Optimal Versus Suboptimal Perfusion During Cardiopulmonary Bypass and the Inflammatory Response

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Abstract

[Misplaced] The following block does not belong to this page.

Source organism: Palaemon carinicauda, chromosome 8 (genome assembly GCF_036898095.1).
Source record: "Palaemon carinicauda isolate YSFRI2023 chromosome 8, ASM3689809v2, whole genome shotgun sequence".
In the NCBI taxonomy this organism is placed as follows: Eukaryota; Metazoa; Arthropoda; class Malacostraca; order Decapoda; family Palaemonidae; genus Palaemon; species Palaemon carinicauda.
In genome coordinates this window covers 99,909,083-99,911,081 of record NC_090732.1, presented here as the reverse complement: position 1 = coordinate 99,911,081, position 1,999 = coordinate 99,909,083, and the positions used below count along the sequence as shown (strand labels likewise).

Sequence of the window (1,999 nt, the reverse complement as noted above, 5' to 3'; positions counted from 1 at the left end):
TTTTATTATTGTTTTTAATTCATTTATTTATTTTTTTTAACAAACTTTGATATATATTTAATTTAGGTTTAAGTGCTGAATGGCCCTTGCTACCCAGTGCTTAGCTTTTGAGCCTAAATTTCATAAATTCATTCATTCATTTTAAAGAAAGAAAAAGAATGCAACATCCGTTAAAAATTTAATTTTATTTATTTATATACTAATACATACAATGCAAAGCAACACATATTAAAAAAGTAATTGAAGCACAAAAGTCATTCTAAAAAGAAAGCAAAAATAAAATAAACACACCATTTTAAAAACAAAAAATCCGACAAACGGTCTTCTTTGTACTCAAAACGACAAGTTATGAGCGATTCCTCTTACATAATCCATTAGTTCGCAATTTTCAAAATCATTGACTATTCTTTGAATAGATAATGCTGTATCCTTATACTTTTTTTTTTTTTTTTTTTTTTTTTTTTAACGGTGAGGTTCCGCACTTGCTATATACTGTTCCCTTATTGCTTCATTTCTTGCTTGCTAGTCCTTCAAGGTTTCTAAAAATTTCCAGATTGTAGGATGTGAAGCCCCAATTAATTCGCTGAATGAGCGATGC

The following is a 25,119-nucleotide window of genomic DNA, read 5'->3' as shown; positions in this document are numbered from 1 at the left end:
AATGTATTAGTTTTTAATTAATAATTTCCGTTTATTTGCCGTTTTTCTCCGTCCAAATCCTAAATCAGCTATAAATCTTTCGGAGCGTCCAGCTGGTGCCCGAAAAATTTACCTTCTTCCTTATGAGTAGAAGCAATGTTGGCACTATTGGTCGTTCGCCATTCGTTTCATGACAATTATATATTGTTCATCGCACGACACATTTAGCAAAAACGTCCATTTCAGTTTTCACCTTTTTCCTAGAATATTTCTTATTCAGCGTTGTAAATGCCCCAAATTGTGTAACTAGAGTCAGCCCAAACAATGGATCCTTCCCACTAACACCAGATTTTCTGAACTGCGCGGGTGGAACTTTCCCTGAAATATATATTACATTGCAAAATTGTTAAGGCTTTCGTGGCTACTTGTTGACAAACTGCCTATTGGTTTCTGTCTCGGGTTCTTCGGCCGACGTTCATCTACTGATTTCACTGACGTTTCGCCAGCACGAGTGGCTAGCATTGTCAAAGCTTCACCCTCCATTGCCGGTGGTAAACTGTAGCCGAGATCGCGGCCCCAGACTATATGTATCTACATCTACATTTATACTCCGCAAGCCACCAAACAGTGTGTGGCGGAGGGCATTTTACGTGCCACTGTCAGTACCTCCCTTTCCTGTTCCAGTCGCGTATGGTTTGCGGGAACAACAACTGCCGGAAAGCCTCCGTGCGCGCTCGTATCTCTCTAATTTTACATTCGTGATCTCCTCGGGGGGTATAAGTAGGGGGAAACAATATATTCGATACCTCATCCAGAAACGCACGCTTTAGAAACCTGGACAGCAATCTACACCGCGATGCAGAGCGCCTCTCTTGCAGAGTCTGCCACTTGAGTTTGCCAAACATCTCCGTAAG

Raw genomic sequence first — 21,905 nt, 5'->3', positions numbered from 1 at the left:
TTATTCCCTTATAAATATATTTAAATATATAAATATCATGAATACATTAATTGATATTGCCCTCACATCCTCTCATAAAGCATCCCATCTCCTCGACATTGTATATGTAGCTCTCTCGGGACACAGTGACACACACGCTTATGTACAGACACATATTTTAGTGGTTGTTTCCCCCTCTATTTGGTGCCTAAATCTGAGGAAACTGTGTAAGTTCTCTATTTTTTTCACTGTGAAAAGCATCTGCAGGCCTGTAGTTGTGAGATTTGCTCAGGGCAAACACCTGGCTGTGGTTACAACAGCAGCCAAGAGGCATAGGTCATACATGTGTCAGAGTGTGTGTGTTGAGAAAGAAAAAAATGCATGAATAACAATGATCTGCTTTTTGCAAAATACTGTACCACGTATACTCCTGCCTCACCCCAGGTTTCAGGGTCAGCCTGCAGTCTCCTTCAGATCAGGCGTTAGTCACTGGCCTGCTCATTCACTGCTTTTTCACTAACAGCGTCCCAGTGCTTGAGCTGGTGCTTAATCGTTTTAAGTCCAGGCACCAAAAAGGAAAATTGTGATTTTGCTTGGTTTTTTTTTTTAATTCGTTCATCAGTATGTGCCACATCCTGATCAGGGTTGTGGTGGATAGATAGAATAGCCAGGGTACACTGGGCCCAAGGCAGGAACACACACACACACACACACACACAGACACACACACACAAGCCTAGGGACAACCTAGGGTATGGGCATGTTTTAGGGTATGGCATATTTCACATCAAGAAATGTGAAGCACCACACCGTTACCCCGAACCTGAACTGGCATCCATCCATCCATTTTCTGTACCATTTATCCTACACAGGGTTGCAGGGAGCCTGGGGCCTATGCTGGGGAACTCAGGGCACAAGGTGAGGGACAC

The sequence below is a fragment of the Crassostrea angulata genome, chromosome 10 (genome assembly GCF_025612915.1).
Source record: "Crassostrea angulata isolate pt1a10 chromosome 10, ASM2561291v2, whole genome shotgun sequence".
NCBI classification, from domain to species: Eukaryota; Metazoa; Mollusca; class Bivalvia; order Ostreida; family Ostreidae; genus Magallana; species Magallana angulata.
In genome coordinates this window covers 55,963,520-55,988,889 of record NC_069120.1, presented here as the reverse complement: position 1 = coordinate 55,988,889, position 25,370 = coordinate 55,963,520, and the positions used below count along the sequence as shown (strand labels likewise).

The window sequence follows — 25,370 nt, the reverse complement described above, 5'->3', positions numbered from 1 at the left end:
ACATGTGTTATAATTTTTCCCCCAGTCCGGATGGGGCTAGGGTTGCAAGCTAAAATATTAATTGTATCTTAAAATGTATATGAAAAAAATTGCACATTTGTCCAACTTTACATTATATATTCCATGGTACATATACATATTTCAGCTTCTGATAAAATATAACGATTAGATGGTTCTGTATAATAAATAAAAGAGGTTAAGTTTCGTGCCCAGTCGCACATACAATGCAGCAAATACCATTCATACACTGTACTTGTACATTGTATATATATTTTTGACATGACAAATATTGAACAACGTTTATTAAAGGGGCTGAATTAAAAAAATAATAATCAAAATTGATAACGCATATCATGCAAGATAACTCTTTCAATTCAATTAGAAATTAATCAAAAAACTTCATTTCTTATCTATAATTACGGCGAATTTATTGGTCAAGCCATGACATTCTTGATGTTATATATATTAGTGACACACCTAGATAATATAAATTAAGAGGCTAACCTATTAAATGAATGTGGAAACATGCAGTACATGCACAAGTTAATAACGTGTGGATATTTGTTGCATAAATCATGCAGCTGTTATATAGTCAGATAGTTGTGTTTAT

Despite major improvements in perfusion techniques over the past 50 years, it is still not possible to formulate a clear definition of what is meant by optimal perfusion. In part this is due to the lack of sufficient evidence-based data and in part because of the complex pathophysiology that takes place during cardiac surgery with cardiopulmonary bypass. To find an answer we need to understand the exact mechanism of the inflammatory reaction triggered by the cardiopulmonary bypass. However, it is clear that further improvement of the cardiopulmonary bypass components alone will be sufficient. Only a combined strategy can further improve cardiopulmonary bypass-related morbidity and mortality. Such a combined strategy will embrace perfusion techniques as well as a pharmacological approach. It will also require a continuous monitoring of the microcirculation. The latter will not only allow to rapidly sense changes in the quality of perfusion but, even more important, also make it possible to intervene at the moment of deterioration. Recent research shows that such an approach has positive an impact on cardiopulmonary bypass-related morbidity postoperatively.

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